Commentary Magazine


Mocking Conservative Victims of Violence

The cynicism of the Washington, D.C., press toward national politics has become so profound that when a politician gives a detailed speech about a serious issue with immediate ramifications, the journalists splashing around in the kiddy pool of Beltway conventional wisdom don’t know how to react. Such was the case on Friday when Senate Minority Leader Mitch McConnell delivered a thorough indictment of the Democratic Party’s attempts to bully, punish, and silence its political opponents.

The speech, delivered at the American Enterprise Institute, was more than 4,000 words long, yet Politico’s write-up of it found the one word it wanted–Koch–and repeated it over and over as if that was the point of the speech. Yet Politico isn’t the only outlet that assumes any time a Republican defends free speech he is covering for moneyed interests. Fred Hiatt’s latest column in the Washington Post is a disturbing example of what free speech advocates are up against when it comes to a national media obsessed with smearing conservatives instead of doing its job.

McConnell said he favors donor disclosure for those who give to candidates and parties–a position he has held consistently. He also said everyone should have to play by the same rules with regard to disclosure, rather than allow those in power to exempt their donors while singling out those of their opponents. But Hiatt, attempting to peer into the dark Republican soul of his imagined adversaries, has divined what McConnell and the Republicans really want:

They want unlimited contributions, in secret.

“Republicans are in favor of disclosure,” Sen. Mitch McConnell (R-Ky.) said in 2000 on NBC’s “Meet the Press,” making clear he was including issue advocacy — campaign ads with a thin veil of policy — as well as candidate spending. “Why would a little disclosure be better than a lot of disclosure?”

That first sentence is undone by McConnell’s own speech. But what about that second part–is that the Beltway’s favorite piece of evidence, the smoking gun of hypocrisy?

No, of course not. Hiatt wants Republicans to drop their opposition to the DISCLOSE Act, which would protect liberal interest groups while removing protections from conservative groups. Here’s McConnell in his own words:

This is the Democrats’ legislative response to Citizens United, in which the Supreme Court correctly ruled that Congress may not ban political speech based on the identity of the speaker. The DISCLOSE Act aims to get around this ruling by compelling certain targeted groups to disclose the names of their donors, while excluding others, such as unions, from doing the same….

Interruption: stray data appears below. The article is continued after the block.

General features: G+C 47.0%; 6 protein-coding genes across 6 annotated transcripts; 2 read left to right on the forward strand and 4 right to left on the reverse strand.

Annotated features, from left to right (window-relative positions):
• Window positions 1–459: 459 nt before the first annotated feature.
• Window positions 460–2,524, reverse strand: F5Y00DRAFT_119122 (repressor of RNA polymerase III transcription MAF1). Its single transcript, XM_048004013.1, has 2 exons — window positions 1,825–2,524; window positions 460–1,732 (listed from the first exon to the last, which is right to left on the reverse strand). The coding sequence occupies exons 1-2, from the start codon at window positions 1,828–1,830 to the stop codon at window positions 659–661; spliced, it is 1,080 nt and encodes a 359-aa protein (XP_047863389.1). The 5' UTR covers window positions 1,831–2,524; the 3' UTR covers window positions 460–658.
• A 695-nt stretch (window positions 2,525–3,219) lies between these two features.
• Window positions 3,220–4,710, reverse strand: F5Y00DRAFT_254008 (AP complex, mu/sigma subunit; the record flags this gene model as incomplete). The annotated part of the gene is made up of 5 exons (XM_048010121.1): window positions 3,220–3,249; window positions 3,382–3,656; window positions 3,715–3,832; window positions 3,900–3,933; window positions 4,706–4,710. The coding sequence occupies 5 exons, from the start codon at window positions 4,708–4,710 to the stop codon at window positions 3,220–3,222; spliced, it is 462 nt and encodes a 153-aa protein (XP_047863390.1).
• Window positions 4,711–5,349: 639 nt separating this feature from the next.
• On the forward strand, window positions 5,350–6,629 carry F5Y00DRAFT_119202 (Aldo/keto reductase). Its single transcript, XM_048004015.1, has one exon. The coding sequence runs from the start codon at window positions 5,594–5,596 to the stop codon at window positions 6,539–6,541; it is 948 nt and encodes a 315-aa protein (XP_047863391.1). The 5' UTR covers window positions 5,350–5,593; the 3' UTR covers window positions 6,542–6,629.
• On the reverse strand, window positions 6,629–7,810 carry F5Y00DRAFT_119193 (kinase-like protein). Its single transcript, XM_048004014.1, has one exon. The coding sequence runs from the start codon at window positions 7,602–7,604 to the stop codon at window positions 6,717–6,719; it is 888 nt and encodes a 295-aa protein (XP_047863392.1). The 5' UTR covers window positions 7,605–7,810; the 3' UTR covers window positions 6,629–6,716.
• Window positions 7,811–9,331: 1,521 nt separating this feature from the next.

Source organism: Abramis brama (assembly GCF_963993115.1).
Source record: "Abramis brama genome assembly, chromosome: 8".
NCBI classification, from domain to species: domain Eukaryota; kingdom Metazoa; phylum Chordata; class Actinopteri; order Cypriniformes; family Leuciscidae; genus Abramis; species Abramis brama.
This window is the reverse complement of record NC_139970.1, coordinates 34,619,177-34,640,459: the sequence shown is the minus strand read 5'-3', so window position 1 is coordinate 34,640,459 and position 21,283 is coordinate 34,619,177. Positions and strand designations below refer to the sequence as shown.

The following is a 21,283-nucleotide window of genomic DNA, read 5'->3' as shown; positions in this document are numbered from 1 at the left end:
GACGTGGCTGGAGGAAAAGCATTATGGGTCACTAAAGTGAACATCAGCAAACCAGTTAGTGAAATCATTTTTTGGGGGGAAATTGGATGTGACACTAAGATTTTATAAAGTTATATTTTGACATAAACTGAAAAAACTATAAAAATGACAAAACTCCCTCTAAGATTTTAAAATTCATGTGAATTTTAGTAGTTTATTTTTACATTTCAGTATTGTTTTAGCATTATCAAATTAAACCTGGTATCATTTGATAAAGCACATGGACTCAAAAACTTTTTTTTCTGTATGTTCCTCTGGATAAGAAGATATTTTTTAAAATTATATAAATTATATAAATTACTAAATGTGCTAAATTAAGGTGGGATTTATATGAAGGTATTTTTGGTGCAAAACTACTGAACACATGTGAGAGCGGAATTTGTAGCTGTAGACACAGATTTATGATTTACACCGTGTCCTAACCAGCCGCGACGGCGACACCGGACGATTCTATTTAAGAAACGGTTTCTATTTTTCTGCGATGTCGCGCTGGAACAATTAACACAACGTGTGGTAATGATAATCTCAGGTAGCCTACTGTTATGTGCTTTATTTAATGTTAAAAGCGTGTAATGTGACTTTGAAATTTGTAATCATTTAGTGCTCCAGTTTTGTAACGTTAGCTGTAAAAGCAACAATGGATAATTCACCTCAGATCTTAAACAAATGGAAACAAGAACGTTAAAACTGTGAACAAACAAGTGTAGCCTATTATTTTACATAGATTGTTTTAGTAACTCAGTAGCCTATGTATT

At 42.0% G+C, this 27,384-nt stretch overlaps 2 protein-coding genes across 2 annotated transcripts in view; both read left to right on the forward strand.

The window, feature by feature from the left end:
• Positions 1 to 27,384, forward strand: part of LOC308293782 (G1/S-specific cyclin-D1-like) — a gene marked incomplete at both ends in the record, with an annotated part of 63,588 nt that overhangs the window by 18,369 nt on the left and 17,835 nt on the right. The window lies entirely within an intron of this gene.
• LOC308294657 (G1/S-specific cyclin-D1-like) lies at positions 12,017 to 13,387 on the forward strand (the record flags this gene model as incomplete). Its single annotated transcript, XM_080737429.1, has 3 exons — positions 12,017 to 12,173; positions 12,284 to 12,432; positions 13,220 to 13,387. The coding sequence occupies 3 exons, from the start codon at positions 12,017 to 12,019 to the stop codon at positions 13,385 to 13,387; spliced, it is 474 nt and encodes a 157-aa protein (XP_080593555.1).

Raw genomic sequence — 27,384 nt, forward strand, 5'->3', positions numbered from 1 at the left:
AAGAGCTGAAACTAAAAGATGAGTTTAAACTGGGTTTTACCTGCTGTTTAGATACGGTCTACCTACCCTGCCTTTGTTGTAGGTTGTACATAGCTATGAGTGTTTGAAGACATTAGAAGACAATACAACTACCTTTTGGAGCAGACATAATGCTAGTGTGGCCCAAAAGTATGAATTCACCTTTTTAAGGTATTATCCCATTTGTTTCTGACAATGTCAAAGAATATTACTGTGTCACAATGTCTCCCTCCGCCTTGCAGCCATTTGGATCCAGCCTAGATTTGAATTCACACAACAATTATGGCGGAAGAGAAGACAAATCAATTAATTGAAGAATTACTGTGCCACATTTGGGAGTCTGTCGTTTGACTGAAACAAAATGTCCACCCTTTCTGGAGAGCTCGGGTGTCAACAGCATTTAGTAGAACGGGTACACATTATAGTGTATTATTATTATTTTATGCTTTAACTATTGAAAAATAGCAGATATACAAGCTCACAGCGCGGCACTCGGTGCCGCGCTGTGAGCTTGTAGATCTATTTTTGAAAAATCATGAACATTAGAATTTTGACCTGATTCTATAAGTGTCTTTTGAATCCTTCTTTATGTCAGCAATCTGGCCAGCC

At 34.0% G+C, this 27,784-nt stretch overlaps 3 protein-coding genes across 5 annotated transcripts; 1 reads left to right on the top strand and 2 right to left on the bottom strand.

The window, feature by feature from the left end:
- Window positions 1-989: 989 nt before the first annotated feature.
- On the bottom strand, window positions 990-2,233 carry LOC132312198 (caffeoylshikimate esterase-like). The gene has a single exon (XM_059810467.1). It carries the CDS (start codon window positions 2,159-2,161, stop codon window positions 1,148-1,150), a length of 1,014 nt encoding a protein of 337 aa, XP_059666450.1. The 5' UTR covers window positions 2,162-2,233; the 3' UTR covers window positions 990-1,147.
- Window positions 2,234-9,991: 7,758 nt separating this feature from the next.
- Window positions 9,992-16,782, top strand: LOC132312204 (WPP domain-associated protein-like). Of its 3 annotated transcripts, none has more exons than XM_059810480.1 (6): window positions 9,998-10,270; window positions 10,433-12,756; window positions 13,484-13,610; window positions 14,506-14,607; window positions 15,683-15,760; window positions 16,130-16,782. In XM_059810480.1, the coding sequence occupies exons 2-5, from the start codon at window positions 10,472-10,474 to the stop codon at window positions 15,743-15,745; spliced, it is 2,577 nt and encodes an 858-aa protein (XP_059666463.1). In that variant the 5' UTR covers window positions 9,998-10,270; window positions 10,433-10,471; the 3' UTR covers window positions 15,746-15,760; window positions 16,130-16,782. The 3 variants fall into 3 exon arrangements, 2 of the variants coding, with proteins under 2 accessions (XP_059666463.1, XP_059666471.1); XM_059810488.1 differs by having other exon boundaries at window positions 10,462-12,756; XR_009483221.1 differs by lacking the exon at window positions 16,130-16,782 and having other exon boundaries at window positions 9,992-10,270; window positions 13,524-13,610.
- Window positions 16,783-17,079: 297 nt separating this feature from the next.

Because if disclosure is forced upon some but not all, it’s not an act of good government, it’s a political weapon. And that’s precisely what those who are pushing this legislation have in mind. This is nothing less than an effort by the government itself to expose its critics to harassment and intimidation, either by government authorities or through third-party allies. And that should concern every one of us.

Hiatt says nothing has changed except an influx of money to the GOP, suggesting that McConnell has been bought off by, I don’t know, the infamous Free Speech Lobby? But then Hiatt moves on to defending the indefensible. Part of McConnell’s speech was calling attention to the strategy of liberal groups, sometimes aided by government agencies such as the IRS, of intimidating donors to conservative grassroots causes.

Hiatt, in the most shameful sentence of a shameful column, writes off these intimidation tactics as conservatives merely “being called mean names by liberals.” But McConnell reminded his audience that conservatives have received death threats (I know private citizens personally who have been subjected to this), had their private information made public, had their children harassed by liberal bloggers, and have been the victims of a new liberal tactic called SWATting, in which a liberal blogger or activist will make a fake 9-1-1 call reporting a murder at the house of his target, to which law enforcement (often SWAT teams) will show up with guns out ready for a firefight.

Hiatt presumably does not need the danger of this explained to him, nor would he need a primer on why death threats are not merely “mean things” people say. He just doesn’t care. But he should at least stop dismissing acts of violence and mocking the victims.

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